Hat’s off to Ann Lee, I say. She’s the courageous CEO of St Margaret’s Hospice, Taunton who has launched a joined-up funeral service with the twin goals of caring for her patients in death and earning some much-needed money to pay for the care her hospice extends to the living.
Guest post by John Porter My first job was in a local grocer’s shop. They boiled ham in their kitchen – hmmmm, I can smell it now – and would cut three special slices, carefully wrapped in greaseproof paper for Mrs Rogers who came in every Tuesday. She chatted for
When the GFG, in conjunction with the Plunkett Foundation, announced a community funerals initiative back in 2012, we supposed that someone might pick it up and run with it. The Plunkett Foundation, far cleverer than us, was pretty confident they would. They contacted all their community shops and community
Here at the GFG we’ve been banging on about our community volunteering scheme for some time — here and here for starters. The scheme is designed to address short- and medium-term practical problems facing bereaved people in the aftermath of a death. It promotes community engagement and a neighbourly duty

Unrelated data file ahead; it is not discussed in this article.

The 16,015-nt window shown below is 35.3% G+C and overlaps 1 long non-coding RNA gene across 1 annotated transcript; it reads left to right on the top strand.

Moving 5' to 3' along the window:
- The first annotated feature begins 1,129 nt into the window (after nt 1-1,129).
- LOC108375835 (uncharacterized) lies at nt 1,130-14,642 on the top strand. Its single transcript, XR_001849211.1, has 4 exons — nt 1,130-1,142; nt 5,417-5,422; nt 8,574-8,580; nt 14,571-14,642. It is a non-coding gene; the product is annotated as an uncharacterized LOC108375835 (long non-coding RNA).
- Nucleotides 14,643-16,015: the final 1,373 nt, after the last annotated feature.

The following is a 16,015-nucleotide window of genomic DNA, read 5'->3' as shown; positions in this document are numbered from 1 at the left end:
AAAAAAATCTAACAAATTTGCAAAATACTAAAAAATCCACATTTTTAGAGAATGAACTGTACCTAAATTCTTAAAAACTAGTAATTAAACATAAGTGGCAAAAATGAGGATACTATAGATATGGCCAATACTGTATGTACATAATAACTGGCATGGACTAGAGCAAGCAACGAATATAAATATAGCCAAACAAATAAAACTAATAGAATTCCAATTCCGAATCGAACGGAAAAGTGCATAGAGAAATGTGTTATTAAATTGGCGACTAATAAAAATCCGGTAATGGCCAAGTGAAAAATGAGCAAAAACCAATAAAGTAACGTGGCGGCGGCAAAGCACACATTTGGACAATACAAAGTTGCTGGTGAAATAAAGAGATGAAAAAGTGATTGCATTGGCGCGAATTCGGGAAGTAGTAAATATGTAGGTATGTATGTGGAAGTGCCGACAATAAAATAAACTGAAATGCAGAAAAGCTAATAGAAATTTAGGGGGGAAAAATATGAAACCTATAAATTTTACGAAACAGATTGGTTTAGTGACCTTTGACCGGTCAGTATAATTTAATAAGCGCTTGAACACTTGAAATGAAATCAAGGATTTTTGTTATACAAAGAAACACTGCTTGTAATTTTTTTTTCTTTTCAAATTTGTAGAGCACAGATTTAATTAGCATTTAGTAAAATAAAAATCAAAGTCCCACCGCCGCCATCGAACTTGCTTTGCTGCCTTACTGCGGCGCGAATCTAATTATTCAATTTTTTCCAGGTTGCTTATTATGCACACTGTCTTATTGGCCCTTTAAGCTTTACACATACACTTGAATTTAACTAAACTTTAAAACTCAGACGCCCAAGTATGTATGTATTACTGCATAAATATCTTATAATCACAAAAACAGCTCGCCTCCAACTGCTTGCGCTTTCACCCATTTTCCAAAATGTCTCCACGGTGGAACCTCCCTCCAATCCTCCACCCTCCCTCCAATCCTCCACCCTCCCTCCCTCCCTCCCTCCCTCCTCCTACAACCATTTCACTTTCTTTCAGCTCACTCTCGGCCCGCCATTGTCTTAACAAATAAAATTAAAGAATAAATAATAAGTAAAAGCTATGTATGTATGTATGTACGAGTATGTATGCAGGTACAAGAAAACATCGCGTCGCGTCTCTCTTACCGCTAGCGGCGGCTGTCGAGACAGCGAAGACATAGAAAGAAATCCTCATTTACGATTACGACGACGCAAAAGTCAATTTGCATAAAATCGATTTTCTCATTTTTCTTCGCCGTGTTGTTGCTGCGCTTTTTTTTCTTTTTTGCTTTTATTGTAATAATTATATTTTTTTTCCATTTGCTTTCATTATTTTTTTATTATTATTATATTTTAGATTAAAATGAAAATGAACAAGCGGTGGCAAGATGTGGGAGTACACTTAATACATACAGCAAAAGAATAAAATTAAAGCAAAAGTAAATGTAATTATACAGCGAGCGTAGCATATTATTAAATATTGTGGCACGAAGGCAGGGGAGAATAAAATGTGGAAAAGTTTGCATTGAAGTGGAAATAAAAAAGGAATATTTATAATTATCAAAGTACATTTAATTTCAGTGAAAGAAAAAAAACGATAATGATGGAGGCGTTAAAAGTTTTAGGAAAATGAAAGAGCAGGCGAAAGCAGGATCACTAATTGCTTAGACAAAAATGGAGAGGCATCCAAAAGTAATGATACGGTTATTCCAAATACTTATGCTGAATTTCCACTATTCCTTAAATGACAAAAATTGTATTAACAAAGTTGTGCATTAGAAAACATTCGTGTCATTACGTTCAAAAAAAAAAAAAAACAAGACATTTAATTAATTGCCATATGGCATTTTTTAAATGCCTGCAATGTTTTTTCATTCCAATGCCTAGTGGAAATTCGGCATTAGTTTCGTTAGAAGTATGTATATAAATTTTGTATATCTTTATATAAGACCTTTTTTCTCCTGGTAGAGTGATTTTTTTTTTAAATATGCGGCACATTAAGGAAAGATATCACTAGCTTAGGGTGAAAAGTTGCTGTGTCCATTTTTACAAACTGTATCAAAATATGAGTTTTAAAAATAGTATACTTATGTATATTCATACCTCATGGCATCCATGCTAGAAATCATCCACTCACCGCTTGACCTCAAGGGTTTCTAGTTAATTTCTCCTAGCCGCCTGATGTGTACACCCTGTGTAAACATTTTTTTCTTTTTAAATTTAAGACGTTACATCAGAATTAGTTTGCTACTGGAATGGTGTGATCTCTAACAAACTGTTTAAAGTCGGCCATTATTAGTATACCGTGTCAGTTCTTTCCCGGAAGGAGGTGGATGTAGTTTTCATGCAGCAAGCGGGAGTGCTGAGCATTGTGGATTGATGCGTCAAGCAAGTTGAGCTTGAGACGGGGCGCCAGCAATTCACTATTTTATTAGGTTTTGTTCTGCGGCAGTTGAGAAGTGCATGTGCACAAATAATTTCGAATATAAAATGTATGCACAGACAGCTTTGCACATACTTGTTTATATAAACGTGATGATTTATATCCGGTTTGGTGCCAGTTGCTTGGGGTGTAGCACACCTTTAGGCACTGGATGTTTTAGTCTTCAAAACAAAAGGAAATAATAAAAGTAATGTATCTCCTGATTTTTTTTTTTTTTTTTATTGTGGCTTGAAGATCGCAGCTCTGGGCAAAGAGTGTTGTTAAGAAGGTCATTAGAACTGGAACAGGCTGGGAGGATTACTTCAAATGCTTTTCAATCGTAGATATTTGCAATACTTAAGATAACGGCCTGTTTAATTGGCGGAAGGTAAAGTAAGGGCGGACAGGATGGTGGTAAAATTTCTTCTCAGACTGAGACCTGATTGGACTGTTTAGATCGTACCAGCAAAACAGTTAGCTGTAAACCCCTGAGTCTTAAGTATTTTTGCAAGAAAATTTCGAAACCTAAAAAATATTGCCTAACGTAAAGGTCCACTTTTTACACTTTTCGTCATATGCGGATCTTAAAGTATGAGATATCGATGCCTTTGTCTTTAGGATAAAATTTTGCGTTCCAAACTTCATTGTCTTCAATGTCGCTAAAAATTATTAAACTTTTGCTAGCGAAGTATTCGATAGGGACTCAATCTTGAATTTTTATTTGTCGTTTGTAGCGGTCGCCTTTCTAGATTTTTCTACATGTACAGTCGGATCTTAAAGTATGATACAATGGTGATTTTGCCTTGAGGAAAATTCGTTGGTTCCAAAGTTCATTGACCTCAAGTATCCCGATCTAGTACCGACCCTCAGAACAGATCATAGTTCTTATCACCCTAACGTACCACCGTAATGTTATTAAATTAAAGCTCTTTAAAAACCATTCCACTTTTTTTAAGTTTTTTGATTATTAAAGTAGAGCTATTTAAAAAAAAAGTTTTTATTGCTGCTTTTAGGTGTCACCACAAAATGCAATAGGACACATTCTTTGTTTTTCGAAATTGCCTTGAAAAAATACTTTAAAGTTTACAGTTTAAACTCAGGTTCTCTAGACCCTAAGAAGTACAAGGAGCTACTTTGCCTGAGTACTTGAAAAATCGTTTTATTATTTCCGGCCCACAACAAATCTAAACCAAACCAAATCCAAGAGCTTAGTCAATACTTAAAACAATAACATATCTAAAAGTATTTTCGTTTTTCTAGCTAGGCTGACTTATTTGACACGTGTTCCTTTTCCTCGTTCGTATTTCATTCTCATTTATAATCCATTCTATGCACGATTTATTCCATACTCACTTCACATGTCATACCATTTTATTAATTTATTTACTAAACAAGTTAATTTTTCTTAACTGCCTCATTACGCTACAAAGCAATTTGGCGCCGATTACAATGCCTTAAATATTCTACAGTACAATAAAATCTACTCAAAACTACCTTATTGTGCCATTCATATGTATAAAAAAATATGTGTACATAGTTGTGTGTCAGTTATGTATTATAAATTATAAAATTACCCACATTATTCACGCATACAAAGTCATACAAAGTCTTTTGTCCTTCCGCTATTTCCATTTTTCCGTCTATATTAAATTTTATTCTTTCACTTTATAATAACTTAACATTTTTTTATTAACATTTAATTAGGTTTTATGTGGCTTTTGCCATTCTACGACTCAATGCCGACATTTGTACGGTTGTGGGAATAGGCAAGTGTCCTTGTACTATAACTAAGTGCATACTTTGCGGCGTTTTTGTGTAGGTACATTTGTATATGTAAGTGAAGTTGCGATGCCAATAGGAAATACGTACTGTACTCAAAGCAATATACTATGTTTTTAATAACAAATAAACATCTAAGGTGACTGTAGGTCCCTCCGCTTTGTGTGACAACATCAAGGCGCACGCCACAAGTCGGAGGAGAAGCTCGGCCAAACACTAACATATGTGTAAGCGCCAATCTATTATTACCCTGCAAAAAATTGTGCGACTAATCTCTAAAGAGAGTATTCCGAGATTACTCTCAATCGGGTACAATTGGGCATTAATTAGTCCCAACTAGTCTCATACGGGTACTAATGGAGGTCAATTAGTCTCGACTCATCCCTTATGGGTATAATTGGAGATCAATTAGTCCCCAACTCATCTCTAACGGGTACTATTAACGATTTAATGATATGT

From the At Least I Have A Brain blog: Today at Mass we had an elderly Parishioner to bury, who had no mourners. Not one. Empty pews at the front. It was a stark statement that the little man had been married, had no family, his wife had died,
Bryan and Catherine Powell, founders of Powell and Family Funeral Directors and Powell and Family Direct, are hosting an open meeting for all funeral directors interested in remodelling their business as a social enterprise. It’s called Social Enterprise For Funeral Directors, and it’s being held on Saturday 19 May, 11am
A new website has just hit the scene: CommunityFunerals.org.uk. It seeks to develop the concept of a not-for profit community funeral service, and presents for consideration four models of what it calls a Community Funeral Society (CFS). It hopes to grow the idea organically by inviting feedback from its readers,
Posted by Charles All things pass. In twenty years from now we shan’t be doing funerals as we do them today. Another good reason for not buying a funeral plan. Incremental change, say a great many reformers, will bring this about. Eventually. It’s worth keeping a weather eye